Project 2

Cap­tur­ing can­did but sharp shots of strangers is a tough tech­ni­cal skill. Lau­ren Scott ex­plains how zone fo­cus­ing can yield bet­ter street shots

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Mas­ter the tech­nique of zone fo­cus­ing for sharp street shots

When you’re shoot­ing on the streets, be­ing sub­tle is ev­ery­thing. If you want true can­dids of peo­ple who are un­aware of your pres­ence, they will also need to be un­aware of your big cam­era. Hold­ing a DSLR right in front of your face shows sub­jects that you’re pho­tograph­ing them, but how else can you snap im­ages?

In this tu­to­rial we’ll show you how to use zone fo­cus­ing to snap sharp shots on the street. With zone fo­cus­ing, you switch to man­ual fo­cus, set a lens to a pre­de­ter­mined dis­tance and shoot sub­jects when they fall into this range of fo­cus. The tech­nique is ideal if you hold the cam­era at hip-level and can’t look through the viewfinder. Pre-fo­cus­ing en­ables you to take pic­tures with greater ac­cu­racy and speed (with­out alert­ing those in­ter­est­ing street sub­jects to your pres­ence). While older lenses have mark­ings on them to aid zone fo­cus­ing, you can eas­ily work out the dis­tance of a lens your­self. To de­ter­mine the fo­cus range (and change it) you’ll need to know the focal length of your lens, the aper­ture and the in­tended sub­ject dis­tance. For­tu­nately the method is much less com­pli­cated in prac­tice than it sounds. You can also use an app such as DOF Ta­ble to work out all the dis­tances for you.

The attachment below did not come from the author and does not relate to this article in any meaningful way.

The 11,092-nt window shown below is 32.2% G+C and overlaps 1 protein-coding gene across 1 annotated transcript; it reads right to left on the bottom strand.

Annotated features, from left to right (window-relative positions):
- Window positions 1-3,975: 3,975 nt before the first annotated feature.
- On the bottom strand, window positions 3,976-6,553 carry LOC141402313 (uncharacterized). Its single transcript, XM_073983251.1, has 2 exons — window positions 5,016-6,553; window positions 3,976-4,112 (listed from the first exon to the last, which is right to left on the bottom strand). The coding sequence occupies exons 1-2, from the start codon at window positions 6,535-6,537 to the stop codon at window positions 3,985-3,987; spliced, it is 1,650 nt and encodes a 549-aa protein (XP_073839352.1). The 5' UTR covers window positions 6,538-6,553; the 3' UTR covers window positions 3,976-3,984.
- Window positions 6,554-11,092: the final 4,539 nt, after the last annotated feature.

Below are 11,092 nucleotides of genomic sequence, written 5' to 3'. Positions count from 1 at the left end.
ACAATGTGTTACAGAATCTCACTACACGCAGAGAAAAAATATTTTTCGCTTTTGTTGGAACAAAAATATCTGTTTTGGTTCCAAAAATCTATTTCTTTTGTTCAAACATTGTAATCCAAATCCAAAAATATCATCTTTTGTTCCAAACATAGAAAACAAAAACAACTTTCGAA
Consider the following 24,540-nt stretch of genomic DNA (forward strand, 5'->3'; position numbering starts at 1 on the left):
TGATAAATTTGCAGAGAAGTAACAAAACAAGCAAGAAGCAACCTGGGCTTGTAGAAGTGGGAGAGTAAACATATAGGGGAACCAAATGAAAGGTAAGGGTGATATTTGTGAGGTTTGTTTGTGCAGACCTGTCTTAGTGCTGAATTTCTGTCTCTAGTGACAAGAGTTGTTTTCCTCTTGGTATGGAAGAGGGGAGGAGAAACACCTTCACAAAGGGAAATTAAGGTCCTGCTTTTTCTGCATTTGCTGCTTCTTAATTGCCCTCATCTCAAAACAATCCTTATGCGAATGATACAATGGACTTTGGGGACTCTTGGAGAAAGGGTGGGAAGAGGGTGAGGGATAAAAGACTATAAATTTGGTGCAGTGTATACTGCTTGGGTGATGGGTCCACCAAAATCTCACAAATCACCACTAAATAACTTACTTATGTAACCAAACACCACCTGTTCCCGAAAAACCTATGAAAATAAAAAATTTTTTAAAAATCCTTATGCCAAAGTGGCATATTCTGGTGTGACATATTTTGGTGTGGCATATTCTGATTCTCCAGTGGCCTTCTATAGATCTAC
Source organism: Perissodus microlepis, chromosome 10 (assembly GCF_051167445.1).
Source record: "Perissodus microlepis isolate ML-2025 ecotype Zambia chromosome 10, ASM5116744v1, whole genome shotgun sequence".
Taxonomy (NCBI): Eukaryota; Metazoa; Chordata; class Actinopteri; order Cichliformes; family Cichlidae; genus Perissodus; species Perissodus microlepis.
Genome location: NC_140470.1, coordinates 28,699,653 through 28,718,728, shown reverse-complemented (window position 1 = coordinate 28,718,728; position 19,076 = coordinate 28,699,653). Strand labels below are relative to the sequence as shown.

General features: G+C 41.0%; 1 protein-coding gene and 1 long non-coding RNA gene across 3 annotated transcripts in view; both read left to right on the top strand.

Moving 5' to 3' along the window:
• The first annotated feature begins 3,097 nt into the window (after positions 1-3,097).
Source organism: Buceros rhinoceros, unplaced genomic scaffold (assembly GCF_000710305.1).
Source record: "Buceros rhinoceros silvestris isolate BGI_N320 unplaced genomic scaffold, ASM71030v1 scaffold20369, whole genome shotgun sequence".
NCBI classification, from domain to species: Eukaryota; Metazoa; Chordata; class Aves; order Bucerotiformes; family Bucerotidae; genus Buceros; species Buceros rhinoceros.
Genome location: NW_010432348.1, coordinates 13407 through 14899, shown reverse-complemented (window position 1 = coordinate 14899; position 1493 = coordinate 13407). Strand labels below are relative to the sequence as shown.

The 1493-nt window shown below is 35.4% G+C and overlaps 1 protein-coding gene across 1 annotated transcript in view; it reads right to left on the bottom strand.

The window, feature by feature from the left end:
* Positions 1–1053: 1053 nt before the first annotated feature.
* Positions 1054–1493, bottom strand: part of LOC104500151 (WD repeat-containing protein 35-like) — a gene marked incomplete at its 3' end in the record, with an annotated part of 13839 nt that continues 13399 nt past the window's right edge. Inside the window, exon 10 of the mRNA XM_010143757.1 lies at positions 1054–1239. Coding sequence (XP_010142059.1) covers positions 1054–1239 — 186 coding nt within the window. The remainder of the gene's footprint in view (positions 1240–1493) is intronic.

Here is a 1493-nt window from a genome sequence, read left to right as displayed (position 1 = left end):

This tech­nique takes time to mas­ter, so don’t ex­pect sharp shots straight­away. Boost the colours or switch to mono­chrome to edit and pol­ish your pho­tos!

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